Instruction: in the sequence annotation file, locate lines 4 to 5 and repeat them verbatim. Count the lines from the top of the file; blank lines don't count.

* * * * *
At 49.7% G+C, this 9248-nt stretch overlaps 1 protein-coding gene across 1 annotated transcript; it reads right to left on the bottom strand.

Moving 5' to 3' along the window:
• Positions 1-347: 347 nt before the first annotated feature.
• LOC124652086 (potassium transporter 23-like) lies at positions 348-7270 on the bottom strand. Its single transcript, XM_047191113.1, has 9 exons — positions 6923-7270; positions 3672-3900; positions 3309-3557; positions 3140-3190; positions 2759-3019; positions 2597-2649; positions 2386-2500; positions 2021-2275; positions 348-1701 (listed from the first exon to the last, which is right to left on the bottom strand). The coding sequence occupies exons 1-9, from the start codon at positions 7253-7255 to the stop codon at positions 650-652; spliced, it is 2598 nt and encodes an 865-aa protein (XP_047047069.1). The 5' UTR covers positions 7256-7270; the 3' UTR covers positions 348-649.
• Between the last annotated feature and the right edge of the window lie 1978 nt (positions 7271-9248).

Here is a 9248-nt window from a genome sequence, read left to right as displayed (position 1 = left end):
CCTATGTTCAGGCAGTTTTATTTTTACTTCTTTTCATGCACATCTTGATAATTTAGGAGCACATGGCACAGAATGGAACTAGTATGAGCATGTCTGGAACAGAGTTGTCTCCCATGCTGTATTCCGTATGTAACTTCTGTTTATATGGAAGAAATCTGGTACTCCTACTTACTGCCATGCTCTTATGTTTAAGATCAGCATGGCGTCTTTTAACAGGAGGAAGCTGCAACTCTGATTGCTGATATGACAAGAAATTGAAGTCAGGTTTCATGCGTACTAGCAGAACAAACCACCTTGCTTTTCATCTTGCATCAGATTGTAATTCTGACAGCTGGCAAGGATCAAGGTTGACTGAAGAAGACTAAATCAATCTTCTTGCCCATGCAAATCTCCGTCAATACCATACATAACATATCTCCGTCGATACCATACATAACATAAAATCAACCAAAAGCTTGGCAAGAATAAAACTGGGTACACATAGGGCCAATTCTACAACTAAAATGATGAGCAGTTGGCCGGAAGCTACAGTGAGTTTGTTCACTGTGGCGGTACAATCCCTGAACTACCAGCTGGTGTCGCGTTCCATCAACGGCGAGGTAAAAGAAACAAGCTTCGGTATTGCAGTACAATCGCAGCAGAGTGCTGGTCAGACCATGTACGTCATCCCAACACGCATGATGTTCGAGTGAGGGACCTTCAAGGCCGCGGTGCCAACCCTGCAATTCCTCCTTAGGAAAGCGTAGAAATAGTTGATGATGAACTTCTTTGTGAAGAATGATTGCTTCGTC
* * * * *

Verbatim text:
• LOC124652086 (potassium transporter 23-like) lies at positions 348-7270 on the bottom strand. Its single transcript, XM_047191113.1, has 9 exons — positions 6923-7270; positions 3672-3900; positions 3309-3557; positions 3140-3190; positions 2759-3019; positions 2597-2649; positions 2386-2500; positions 2021-2275; positions 348-1701 (listed from the first exon to the last, which is right to left on the bottom strand). The coding sequence occupies exons 1-9, from the start codon at positions 7253-7255 to the stop codon at positions 650-652; spliced, it is 2598 nt and encodes an 865-aa protein (XP_047047069.1). The 5' UTR covers positions 7256-7270; the 3' UTR covers positions 348-649.
• Between the last annotated feature and the right edge of the window lie 1978 nt (positions 7271-9248).